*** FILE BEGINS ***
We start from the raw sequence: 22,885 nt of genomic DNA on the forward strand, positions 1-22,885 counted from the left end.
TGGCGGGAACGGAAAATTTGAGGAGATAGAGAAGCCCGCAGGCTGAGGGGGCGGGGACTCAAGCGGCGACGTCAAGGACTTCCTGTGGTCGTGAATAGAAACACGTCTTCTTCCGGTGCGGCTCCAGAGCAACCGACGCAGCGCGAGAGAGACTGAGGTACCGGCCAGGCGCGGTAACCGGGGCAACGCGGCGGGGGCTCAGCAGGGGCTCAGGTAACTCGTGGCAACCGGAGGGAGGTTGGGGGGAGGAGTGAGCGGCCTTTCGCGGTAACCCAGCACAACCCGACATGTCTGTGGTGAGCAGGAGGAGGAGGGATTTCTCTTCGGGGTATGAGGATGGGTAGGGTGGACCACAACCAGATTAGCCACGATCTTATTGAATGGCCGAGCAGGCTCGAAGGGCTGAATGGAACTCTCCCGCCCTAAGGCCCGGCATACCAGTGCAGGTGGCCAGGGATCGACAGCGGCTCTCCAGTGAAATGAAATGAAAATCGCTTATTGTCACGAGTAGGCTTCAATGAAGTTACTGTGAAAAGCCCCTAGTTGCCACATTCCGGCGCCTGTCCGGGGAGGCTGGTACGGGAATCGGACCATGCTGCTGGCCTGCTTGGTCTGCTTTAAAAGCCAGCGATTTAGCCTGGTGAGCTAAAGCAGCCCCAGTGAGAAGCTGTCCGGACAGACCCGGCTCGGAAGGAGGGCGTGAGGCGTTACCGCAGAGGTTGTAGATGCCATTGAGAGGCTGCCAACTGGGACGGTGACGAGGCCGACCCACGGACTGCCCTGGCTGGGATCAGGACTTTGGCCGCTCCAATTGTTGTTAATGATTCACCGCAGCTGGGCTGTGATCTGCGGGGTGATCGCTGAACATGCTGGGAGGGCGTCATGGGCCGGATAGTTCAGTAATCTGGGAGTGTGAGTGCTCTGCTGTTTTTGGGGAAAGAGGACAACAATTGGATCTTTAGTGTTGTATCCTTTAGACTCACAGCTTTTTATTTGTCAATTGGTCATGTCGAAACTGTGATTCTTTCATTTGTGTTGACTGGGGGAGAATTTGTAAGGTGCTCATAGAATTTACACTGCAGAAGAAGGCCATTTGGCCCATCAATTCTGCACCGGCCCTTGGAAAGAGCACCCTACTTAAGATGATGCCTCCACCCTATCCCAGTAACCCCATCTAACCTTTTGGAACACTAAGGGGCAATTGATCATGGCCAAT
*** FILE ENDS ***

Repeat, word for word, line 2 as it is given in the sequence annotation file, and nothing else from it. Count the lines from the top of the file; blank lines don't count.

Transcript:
TGGCGGGAACGGAAAATTTGAGGAGATAGAGAAGCCCGCAGGCTGAGGGGGCGGGGACTCAAGCGGCGACGTCAAGGACTTCCTGTGGTCGTGAATAGAAACACGTCTTCTTCCGGTGCGGCTCCAGAGCAACCGACGCAGCGCGAGAGAGACTGAGGTACCGGCCAGGCGCGGTAACCGGGGCAACGCGGCGGGGGCTCAGCAGGGGCTCAGGTAACTCGTGGCAACCGGAGGGAGGTTGGGGGGAGGAGTGAGCGGCCTTTCGCGGTAACCCAGCACAACCCGACATGTCTGTGGTGAGCAGGAGGAGGAGGGATTTCTCTTCGGGGTATGAGGATGGGTAGGGTGGACCACAACCAGATTAGCCACGATCTTATTGAATGGCCGAGCAGGCTCGAAGGGCTGAATGGAACTCTCCCGCCCTAAGGCCCGGCATACCAGTGCAGGTGGCCAGGGATCGACAGCGGCTCTCCAGTGAAATGAAATGAAAATCGCTTATTGTCACGAGTAGGCTTCAATGAAGTTACTGTGAAAAGCCCCTAGTTGCCACATTCCGGCGCCTGTCCGGGGAGGCTGGTACGGGAATCGGACCATGCTGCTGGCCTGCTTGGTCTGCTTTAAAAGCCAGCGATTTAGCCTGGTGAGCTAAAGCAGCCCCAGTGAGAAGCTGTCCGGACAGACCCGGCTCGGAAGGAGGGCGTGAGGCGTTACCGCAGAGGTTGTAGATGCCATTGAGAGGCTGCCAACTGGGACGGTGACGAGGCCGACCCACGGACTGCCCTGGCTGGGATCAGGACTTTGGCCGCTCCAATTGTTGTTAATGATTCACCGCAGCTGGGCTGTGATCTGCGGGGTGATCGCTGAACATGCTGGGAGGGCGTCATGGGCCGGATAGTTCAGTAATCTGGGAGTGTGAGTGCTCTGCTGTTTTTGGGGAAAGAGGACAACAATTGGATCTTTAGTGTTGTATCCTTTAGACTCACAGCTTTTTATTTGTCAATTGGTCATGTCGAAACTGTGATTCTTTCATTTGTGTTGACTGGGGGAGAATTTGTAAGGTGCTCATAGAATTTACACTGCAGAAGAAGGCCATTTGGCCCATCAATTCTGCACCGGCCCTTGGAAAGAGCACCCTACTTAAGATGATGCCTCCACCCTATCCCAGTAACCCCATCTAACCTTTTGGAACACTAAGGGGCAATTGATCATGGCCAAT